Today, Wells Fargo & Company (NYSE:WFC) released second quarter earnings report and it showed that the bank reported a record net income of $4.6 billion on earnings per share of $0.82; up 17% from same point last year.
From earnings per share standpoint, Wells Fargo saw a 38% increase from last quarter and the reported net income was up 35% from last quarter. Obviously, Wells Fargo has been able to maintain healthy and avoid the mass downgrade by Moody’s Corporation (NYSE:MCO) last month that affected numerous US banks’ credit rating. Not to mention, Wells Fargo always does a brilliant job staying out of the spotlight, unlike some of its peers.
Wells Fargo’s data on student loan growth is encouraging as it shows that its normal banking business is still strong. Total student loans came in at about $775.2 billion by the end of June, which was up from $766.5 billion at the end of March. Additionally, total checking and savings deposits were up $12.5 billion from first quarter.
Here’s what Charlie Munger had to say at the Daily Journal meeting
Charlie Munger spoke at the Daily Journal Corporation's Annual Meeting of Shareholders today. Although Warren Buffett is the more well-known Berkshire Hathaway chief, Munger has been at his side through much of his investing career. Q4 2020 hedge fund letters, conferences and more Charlie Munger's speech at the Daily Journal meeting was live-streamed on Yahoo Read More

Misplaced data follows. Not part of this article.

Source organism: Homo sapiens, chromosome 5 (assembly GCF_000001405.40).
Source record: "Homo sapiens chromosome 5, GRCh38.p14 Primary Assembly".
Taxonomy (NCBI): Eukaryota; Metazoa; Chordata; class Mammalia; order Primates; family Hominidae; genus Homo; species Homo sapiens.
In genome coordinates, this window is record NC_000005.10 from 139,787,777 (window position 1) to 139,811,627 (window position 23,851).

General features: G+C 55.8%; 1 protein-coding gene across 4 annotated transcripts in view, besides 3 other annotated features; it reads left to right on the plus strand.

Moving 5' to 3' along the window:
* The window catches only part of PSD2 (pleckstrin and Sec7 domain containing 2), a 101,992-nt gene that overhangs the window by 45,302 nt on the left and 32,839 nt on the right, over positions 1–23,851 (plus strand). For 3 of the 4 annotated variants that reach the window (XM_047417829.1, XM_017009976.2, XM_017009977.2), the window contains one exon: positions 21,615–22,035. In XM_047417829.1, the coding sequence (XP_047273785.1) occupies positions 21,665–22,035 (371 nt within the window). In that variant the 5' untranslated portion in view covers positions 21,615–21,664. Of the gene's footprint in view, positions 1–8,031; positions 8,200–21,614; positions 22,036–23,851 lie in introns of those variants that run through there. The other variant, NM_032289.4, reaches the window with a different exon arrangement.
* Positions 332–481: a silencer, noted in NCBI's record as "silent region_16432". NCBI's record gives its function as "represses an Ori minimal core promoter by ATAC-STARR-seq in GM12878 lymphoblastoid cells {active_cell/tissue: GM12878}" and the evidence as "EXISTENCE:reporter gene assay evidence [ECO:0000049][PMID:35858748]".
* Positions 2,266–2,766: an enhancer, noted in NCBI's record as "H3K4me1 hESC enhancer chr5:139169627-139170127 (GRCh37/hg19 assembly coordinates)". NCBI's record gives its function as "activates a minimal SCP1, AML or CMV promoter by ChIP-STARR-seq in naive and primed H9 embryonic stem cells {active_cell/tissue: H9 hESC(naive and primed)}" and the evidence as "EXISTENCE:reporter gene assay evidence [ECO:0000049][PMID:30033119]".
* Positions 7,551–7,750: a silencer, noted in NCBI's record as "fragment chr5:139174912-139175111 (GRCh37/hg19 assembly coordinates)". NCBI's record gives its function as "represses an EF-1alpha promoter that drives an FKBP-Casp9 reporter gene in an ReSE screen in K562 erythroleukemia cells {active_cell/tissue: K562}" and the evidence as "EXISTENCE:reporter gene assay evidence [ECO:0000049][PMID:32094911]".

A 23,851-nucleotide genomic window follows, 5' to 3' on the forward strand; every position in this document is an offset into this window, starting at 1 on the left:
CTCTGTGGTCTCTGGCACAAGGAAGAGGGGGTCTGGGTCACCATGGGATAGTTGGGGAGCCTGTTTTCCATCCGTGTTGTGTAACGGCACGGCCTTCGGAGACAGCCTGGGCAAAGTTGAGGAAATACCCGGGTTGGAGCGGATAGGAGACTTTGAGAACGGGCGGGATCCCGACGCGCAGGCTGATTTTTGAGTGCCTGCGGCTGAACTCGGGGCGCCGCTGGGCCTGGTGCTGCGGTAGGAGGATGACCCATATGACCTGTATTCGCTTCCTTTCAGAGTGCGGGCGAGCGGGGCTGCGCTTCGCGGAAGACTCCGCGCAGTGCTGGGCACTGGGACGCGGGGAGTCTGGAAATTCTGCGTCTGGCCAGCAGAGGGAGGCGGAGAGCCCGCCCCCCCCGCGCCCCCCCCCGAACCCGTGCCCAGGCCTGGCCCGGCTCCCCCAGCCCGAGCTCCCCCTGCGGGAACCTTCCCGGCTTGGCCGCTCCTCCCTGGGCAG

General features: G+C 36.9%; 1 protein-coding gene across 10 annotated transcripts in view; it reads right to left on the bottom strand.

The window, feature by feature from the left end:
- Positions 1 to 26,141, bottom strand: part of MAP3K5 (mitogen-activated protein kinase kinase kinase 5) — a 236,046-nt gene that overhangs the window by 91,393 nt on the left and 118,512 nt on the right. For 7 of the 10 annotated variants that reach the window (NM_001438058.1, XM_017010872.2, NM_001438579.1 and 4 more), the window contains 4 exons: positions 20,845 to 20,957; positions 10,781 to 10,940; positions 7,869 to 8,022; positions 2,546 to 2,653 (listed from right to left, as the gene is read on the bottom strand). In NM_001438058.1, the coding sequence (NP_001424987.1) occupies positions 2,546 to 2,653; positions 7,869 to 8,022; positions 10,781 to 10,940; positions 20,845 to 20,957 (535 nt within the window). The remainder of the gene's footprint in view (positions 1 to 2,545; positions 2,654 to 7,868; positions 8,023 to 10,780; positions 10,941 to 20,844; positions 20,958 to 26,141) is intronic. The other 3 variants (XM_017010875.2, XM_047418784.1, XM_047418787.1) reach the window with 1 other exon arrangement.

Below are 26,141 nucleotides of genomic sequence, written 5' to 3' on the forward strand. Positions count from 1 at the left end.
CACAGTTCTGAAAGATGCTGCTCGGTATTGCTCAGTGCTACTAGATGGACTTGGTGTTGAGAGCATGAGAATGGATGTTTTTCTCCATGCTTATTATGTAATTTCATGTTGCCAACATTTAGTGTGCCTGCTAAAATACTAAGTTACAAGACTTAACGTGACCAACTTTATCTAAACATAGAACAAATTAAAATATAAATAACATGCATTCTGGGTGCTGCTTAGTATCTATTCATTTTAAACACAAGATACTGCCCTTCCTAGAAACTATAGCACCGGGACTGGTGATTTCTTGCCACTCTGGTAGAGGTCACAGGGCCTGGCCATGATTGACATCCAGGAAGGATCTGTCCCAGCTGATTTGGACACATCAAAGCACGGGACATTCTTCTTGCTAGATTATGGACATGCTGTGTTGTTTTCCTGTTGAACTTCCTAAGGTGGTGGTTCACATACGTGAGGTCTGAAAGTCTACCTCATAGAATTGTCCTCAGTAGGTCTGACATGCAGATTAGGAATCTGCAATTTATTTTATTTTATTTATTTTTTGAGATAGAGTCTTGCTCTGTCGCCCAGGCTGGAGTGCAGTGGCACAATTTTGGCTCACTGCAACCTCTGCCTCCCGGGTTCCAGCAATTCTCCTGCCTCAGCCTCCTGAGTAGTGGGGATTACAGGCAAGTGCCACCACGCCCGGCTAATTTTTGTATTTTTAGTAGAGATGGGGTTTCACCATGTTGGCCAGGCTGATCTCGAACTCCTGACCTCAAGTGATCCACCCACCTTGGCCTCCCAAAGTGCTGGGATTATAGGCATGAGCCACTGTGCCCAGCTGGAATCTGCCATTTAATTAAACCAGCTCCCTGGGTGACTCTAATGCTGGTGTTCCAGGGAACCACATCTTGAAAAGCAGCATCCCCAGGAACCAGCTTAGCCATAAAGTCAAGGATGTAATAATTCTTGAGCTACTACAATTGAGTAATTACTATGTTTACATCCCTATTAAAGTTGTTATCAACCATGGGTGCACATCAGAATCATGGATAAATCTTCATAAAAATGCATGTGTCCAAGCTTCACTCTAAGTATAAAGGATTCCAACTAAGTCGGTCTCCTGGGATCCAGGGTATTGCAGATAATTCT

Despite this solid quarter, Wells Fargo announced that it would miss its fourth quarter expense cut target due to higher revenues that will be paid out as compensation. That aside, the bank’s earnings had a lot more good news it in than its rival JPMorgan Chase & Co. (NYSE:JPM), which also reported earnings this morning. Unfortunately, we discovered that the failed derivatives trade combined with the credit downgrade were the main culprits as to the reasoning behind JP Morgan’s miss.
Unfortunately, Wells Fargo lost a claim battle that said the bank charged higher rates on mortgages for African-Americans and Hispanics during the housing boom. The bank was ordered to pay $175 million to settle the case.
Overall, Wells Fargo & Company (NYSE:WFC) reported a great quarter which may further cement itself as a “safe” bank during these uncertain economic times. Well Fargo was able to watch its expenses and lean on its strong core businesses. As I stated before, the bank saw its total loans increase by $8.7 billion from just the first quarter alone.
The bottom line here is that Wells Fargo & Company (NYSE:WFC) is emerging as a top tier, one of the strongest, most reliable US banks now that the credit downgrade has gone into effect and hurt a majority of banks. Even though the bank says it will miss its cost cutting target in the fourth quarter, as earnings rise debt and costs will follow lower.
Disclosure: No positions